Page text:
Two aging nuclear reactors will be allowed to operate beyond the 40-year rule -- adopted after the outbreak of the Fukushima nuclear disaster to limit the number of years a nuclear reactor can remain in operation -- the Nuclear Regulation Authority (NRA) announced June 20, setting a precedent that may turn the rule into a dead letter.
The NRA extended the 40-year operational life of the No. 1 and 2 reactors at Kansai Electric Power Co.'s Takahama Nuclear Power Plant by 20 years, with NRA chairman Shunichi Tanaka telling a June 20 news conference that "it is not the case that nuclear reactors were built to have a 40-year lifespan." This is an about-face from the NRA's first days in 2012, when Tanaka stated that "extending the operation (of nuclear reactors) is considerably difficult."
When the 40-year rule was introduced, the then Democratic Party of Japan administration said that any extension would be "an extreme exception." To gain approval for an extension, a reactor operator would have to obtain NRA approval for a work plan to bring the aging reactors in question up to new safety standards, and then obtain three more separate approvals. The Takahama No. 1 and 2 units in particular faced possible decommissioning if Kansai Electric hadn't submitted an operational life extension application by the July 7 deadline.
From the moment the application hit the NRA's desk, the agency effectively set out on a mission to save the Takahama reactors. To quicken the pace of the necessary inspections, the NRA concentrated its personnel at the two units. Furthermore, the NRA put off the usual inspections of the reactors' primary cooling systems -- a process that can take years -- helping Kansai Electric avoid the decommissioning deadline.
Even if the inspections hadn't gone well after the cooling system check was delayed, approval of the operational life extension wouldn't be cancelled. Within the NRA, there were voices warning that the agency would "lose the public's trust if we have to redo inspections."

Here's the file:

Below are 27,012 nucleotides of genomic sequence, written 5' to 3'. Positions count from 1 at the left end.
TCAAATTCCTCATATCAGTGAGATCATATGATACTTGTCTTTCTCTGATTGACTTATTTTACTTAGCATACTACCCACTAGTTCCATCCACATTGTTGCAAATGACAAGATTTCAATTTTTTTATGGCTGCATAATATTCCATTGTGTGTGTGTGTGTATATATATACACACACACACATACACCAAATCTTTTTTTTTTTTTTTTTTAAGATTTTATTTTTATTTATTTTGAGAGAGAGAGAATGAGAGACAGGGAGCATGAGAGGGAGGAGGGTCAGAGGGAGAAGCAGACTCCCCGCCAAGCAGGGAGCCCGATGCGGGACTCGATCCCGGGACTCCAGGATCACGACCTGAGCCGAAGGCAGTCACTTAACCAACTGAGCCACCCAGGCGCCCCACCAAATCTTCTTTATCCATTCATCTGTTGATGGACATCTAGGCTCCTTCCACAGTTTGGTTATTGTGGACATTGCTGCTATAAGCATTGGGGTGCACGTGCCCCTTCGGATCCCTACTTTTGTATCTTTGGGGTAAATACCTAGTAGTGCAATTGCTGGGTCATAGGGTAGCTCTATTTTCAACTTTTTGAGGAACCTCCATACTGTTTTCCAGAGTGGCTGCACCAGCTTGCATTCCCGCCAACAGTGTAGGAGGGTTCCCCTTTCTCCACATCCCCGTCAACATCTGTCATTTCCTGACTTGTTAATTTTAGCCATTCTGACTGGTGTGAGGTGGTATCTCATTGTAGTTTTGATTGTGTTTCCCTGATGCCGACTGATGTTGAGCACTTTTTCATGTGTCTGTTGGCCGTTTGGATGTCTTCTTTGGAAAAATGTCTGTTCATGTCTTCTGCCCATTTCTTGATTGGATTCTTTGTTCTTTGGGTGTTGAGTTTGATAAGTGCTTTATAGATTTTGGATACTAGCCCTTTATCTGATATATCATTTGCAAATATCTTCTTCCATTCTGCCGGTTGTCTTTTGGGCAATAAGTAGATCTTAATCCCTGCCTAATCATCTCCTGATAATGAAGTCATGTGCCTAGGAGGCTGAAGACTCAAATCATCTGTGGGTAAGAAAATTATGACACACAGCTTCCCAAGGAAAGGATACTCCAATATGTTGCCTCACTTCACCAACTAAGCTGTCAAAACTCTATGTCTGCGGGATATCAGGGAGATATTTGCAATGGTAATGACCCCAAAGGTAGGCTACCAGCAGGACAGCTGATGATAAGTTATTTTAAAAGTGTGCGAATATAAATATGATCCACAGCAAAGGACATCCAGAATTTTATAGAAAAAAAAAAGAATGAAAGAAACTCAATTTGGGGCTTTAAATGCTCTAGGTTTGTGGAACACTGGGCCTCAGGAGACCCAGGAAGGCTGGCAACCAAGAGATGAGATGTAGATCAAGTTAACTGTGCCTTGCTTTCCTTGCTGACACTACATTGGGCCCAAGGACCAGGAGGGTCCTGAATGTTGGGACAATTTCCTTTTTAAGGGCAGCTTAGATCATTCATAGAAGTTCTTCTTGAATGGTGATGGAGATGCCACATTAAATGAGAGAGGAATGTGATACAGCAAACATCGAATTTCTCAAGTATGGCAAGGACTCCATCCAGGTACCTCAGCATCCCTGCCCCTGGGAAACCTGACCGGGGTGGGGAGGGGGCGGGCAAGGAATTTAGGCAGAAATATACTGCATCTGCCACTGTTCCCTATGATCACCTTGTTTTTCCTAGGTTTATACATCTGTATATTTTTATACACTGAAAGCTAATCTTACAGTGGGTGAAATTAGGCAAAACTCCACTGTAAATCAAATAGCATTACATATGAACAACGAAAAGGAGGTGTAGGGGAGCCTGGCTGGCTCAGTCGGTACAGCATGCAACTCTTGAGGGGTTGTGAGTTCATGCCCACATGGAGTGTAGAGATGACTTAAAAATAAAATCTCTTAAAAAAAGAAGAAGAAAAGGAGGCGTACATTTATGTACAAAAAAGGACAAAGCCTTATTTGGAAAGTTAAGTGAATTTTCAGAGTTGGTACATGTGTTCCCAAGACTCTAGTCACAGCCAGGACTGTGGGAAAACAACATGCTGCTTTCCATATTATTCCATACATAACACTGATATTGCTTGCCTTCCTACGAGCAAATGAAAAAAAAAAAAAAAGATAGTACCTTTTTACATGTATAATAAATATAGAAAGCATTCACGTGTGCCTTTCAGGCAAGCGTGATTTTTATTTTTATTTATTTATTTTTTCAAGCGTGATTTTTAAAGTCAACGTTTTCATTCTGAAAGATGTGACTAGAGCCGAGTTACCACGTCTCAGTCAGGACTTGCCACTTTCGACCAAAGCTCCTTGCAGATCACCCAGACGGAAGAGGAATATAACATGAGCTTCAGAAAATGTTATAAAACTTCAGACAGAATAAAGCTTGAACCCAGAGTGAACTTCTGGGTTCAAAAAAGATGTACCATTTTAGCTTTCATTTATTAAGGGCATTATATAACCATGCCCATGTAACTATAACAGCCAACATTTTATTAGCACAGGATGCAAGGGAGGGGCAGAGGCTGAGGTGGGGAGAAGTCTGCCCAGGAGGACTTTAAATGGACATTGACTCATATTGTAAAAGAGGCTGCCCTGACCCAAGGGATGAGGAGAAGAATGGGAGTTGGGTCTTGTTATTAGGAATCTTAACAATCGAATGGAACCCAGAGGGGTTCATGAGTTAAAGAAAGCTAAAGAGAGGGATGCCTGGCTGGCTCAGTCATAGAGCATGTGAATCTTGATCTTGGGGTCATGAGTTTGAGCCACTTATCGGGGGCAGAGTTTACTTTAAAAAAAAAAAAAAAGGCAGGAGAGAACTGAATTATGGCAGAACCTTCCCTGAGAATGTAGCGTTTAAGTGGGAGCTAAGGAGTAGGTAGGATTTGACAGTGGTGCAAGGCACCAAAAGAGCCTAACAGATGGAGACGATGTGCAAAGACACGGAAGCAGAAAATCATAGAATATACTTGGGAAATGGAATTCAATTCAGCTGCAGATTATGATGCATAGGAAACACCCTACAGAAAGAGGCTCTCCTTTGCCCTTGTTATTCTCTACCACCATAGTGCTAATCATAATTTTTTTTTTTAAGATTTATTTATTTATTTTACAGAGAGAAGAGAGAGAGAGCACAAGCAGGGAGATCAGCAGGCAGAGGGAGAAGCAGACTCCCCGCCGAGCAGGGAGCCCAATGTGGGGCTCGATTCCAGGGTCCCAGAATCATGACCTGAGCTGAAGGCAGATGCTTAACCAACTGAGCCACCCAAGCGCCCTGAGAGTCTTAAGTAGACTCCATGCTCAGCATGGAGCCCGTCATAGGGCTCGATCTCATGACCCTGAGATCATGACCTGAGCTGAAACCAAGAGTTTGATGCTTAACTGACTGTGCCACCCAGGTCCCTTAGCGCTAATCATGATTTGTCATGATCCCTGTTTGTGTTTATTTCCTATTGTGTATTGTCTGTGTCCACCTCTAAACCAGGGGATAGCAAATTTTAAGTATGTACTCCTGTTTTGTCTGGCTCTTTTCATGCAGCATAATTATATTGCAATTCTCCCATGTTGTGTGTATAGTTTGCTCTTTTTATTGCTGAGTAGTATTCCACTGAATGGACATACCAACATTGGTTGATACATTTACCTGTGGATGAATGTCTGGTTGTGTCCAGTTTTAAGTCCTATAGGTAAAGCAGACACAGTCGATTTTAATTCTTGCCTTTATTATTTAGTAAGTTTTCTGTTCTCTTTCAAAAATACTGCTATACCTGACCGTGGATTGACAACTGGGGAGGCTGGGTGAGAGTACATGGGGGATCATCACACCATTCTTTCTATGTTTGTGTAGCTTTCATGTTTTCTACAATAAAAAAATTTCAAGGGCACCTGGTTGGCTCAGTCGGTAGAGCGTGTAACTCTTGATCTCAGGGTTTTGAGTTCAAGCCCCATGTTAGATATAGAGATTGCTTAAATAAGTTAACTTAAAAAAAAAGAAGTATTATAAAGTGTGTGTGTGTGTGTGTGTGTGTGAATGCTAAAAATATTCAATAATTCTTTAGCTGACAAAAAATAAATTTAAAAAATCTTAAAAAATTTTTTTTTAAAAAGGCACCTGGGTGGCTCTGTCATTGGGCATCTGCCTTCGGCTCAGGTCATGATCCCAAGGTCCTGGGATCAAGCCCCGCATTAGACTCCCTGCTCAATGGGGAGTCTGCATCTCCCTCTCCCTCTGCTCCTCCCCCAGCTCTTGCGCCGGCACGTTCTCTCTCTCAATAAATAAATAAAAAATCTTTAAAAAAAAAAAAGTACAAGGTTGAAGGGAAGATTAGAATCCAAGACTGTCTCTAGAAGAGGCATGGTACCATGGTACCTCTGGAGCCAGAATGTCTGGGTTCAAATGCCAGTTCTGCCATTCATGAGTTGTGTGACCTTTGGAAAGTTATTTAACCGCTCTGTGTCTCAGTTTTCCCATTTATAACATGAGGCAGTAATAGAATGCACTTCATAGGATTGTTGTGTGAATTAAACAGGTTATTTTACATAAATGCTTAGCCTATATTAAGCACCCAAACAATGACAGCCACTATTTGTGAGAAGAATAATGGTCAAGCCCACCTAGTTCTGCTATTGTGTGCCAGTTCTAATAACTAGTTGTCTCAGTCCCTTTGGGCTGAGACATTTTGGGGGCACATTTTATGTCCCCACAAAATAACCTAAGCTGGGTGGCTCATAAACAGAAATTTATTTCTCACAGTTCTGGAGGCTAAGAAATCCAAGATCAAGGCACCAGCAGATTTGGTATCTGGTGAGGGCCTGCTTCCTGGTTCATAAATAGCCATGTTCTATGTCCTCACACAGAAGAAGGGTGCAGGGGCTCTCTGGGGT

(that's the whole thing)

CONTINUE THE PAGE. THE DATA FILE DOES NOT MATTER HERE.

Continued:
The Takahama No. 1 and 2 units have a grand total of about 1,300 kilometers of cables in them, and the NRA even helped Kansai Electric get past the need to make them totally fire-proof. Replacing the cables would have been expensive and time-consuming, and so the NRA approved the utility's method of wrapping the old cables in fireproof material where they were difficult to change out. There are four other reactors in Japan with old cables similar to the ones at Takahama, and the NRA has just given their operators a "Takahama method" to obtain official approval.
There was a risk that Kansai Electric would have filed suit against the NRA if the agency had insisted on holding to the government's 40-year operational life rule and ordered the Takahama No. 1 and 2 reactors decommissioned. For Kansai Electric's part, the Takahama approval creates a model for receiving an extended life for another of its elderly reactors, at the Mihama Nuclear Power Plant. It also creates an environment where other companies will be able to gain easy approval for their own older units.